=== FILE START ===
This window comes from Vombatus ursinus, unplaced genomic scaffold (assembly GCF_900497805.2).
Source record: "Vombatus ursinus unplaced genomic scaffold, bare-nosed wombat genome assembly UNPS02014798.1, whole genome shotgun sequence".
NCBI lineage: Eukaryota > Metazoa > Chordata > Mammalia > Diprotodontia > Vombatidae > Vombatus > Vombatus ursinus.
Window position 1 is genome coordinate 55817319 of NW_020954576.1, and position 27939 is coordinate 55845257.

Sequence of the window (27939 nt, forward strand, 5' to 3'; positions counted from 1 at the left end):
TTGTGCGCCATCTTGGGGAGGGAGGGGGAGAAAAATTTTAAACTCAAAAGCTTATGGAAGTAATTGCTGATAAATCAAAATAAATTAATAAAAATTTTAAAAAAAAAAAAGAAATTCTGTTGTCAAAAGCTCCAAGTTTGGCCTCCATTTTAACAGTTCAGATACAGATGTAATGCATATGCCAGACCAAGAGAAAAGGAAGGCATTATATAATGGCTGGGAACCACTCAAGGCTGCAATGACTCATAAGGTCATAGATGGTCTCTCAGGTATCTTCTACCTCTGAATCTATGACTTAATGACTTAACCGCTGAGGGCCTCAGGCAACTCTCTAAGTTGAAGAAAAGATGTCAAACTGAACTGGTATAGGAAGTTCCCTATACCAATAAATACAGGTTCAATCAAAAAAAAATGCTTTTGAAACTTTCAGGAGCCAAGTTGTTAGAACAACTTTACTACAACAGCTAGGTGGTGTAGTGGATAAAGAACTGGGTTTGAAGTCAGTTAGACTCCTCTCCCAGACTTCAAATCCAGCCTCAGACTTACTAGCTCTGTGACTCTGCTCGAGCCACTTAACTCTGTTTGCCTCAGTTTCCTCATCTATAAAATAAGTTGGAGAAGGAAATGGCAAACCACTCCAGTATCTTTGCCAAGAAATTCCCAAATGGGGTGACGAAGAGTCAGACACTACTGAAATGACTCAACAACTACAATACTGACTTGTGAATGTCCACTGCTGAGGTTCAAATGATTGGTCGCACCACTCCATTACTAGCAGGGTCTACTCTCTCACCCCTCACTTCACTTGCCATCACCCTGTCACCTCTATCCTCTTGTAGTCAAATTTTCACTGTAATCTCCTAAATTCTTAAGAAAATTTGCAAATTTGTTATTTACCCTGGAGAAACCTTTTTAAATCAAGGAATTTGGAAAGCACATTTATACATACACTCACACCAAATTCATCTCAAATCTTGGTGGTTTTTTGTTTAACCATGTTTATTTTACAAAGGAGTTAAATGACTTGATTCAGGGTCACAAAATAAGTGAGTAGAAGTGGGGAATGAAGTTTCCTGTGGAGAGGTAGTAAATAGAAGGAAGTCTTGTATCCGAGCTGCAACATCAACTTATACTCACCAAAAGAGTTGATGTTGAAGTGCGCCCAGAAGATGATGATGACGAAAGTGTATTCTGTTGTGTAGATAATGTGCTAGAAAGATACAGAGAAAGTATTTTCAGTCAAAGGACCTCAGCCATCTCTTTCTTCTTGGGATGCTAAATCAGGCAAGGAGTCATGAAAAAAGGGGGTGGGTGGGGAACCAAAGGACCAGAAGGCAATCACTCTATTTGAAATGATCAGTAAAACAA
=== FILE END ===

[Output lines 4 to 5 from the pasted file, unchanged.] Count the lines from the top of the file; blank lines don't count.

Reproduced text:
Window position 1 is genome coordinate 55817319 of NW_020954576.1, and position 27939 is coordinate 55845257.

Sequence of the window (27939 nt, forward strand, 5' to 3'; positions counted from 1 at the left end):